Git is a powerful tool that is very user friendly when used from the Command Line Interface (CLI). There is no need to add Graphical User Interface (GUI) tools to simplify or visualize the output. What can help to make the CLI output more usable is to enable colors and to allow for some command abbreviations (aliases). Below you see the output we get when we run our commands.
Git colored output
As you can see, we configured the Git alias for “status”, so that it can be abbreviated with “st”. You can also see that the colored output has been enabled.
In Ubuntu colored diffs can be achieved be installed by using the “colordiff” tool. The “colordiff” tool is a replacement for the normal diff tool and can be used with the same arguments. It can be installed using “apt-get”, like this:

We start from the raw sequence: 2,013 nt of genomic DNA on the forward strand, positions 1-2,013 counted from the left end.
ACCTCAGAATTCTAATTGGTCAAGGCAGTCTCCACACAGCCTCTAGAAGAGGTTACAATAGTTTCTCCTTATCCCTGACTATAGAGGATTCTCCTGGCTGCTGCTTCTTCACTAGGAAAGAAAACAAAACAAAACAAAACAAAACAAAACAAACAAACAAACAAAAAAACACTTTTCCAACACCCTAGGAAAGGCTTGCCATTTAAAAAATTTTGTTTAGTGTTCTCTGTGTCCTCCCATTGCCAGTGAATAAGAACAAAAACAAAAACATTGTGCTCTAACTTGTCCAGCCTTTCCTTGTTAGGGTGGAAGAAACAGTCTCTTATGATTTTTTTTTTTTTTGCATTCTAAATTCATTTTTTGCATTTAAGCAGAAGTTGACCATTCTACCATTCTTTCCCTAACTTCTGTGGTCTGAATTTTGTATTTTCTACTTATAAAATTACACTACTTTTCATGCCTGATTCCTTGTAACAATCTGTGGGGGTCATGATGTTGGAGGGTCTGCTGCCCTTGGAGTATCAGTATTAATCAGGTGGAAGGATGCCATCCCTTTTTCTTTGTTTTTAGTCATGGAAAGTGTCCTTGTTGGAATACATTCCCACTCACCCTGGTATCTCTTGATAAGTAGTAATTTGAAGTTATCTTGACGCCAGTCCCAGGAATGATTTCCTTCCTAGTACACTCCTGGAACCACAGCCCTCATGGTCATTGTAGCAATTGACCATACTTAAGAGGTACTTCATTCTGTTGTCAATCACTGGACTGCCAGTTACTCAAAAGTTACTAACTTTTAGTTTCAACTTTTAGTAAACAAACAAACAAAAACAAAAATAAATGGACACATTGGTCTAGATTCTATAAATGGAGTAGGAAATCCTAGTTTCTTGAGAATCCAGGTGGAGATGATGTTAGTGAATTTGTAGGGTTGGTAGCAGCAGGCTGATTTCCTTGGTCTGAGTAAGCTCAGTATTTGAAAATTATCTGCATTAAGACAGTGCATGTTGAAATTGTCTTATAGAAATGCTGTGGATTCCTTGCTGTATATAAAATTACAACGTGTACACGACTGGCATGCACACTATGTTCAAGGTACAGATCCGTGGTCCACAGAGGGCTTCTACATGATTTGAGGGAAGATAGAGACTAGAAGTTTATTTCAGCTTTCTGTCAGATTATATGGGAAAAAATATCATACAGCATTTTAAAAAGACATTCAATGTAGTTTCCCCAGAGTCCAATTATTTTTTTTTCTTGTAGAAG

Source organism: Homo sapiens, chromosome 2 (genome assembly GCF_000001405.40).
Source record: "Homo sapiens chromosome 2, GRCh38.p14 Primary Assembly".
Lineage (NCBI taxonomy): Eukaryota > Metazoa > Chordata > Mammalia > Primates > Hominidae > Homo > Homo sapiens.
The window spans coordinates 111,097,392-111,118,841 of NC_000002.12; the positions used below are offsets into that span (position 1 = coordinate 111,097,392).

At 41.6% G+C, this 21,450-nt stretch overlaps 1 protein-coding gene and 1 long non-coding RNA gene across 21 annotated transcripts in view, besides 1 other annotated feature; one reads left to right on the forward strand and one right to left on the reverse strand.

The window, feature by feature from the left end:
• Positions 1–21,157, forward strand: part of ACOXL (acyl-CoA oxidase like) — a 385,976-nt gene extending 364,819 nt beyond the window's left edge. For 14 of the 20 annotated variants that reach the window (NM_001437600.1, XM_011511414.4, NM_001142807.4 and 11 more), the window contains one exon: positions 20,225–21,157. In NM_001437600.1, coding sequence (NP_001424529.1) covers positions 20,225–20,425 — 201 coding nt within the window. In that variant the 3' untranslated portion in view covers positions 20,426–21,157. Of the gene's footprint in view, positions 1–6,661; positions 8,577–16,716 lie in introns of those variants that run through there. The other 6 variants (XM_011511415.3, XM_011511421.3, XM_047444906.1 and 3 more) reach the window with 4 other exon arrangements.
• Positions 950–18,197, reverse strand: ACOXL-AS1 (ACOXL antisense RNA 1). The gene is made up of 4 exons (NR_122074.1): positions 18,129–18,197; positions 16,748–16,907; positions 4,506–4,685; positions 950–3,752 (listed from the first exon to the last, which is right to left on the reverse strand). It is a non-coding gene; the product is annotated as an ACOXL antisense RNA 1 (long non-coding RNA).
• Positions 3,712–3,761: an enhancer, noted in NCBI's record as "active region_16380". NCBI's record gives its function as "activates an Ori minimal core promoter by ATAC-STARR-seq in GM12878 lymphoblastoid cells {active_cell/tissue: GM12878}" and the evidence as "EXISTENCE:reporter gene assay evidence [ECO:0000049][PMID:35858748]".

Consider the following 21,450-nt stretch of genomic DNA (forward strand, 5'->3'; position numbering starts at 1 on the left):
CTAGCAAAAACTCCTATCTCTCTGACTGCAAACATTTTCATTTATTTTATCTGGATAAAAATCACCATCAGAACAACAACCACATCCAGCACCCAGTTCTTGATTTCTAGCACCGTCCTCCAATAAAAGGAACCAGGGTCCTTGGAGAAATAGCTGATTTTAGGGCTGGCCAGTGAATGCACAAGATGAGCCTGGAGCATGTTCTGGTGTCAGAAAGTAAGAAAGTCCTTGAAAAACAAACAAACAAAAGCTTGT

sudo apt-get install colordiff
However, Git does not require this because it has support for the colored diff built in.
This is the most useful output. It is an enhanced Git “log” output that we alias as “lg”. By adding color it becomes dramatically more usable.
We assume you have enabled the colored prompt in “.bashrc” by uncommenting the “
force_color_prompt=yes” line as described in the previous Git post. Next you should add the following in your “~/.gitconfig” file:
[alias] lg = log --graph --pretty=format:'%Cred%h%Creset -%C(yellow)%d%Creset %s %Cgreen(%cr) %C(bold blue)<%an>%Creset' --abbrev-commit --date=relative st = status [color] branch = auto diff = auto status = auto [color "branch"] current = yellow reverse local = yellow remote = green [color "diff"] meta = yellow bold frag = magenta bold old = red bold new = green bold [color "status"] added = yellow changed = green untracked = cyan
Save the file and try the commands. Enjoy!